1960: As rock and roll came to dominate the music scene, popular country radio program Louisiana Hayride was broadcast for the last time on Shreveport, Louisiana station KWKH before its cancellation. KWKH continued to use the Louisiana Hayride name for packaged music tours throughout the 1960s.
1964: “Have I the Right,” the debut single by The Honeycombs, went to #1 on the UK singles chart. The record also hit the top of the charts in Australia, Canada, and Sweden. In the US, it reached #5.
1965: During their time off in the middle of their North American tour, The Beatles made a late night visit to Elvis Presley’s Bel-Air home, per an invitation from Presley’s manager, “Colonel” Tom Parker. They were instructed to tell no one of the visit, and that there would be no press, pictures, or recordings. Though it was difficult to break the ice at first, conversion became easier after Presley brought out guitars for an informal jam session. It was the only time the band and the singer ever met.
1965: “Look Through Any Window” by The Hollies was released in the UK. The follow-up to their first #1 UK single, “I’m Alive,” it was later released in the US in September and became the group’s first top 40 hit on the Billboard chart.
1966: “Sunny” by Bobby Hebb went to #1 on the Cash Box chart. The single peaked at #2 on the Billboard Hot 100.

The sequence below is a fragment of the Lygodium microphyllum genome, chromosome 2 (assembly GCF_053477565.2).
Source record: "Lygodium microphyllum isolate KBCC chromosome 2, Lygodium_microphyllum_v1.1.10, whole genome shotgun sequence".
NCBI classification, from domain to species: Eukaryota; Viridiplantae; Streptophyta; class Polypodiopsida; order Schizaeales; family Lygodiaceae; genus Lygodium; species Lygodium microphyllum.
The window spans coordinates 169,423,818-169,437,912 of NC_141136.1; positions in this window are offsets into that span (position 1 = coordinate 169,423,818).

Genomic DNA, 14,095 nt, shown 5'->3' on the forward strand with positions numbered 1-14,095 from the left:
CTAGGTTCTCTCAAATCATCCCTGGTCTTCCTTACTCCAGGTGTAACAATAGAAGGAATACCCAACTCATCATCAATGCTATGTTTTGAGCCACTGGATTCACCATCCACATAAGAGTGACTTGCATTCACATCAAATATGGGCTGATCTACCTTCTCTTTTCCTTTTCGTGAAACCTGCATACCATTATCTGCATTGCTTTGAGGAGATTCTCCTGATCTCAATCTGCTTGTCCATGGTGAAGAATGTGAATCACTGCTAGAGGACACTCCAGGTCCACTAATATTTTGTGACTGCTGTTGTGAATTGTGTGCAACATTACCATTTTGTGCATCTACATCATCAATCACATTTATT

1966: Stevie Wonder went to the top of the Billboard R&B chart with his cover of the Bob Dylan song “Blowin’ in the Wind.”
1967: Stevie Wonder released his eleventh studio album, I Was Made to Love Her.
1967: After meeting the Maharishi Mahesh Yogi three days earlier, the Beatles, along with John’s wife Cynthia, George Harrison’s wife Pattie, her sister Jenny, engineer Alex Madras, Mick Jagger, and Marianne Faithfull, attended a ten-day conference on Transcendental Meditation in Bangor, Wales. After being fully inducted into Transcendental Meditation by the Maharishi earlier that day, the Beatles learned of the death of their manager, Brian Epstein. They then immediately made plans to return to London.
1971: The Moody Blues released “The Story in Your Eyes” from their seventh studio album, Every Good Boy Deserves Favour.
1971: The Who’s fifth studio album, Who’s Next, was released in the UK two weeks after its release in America.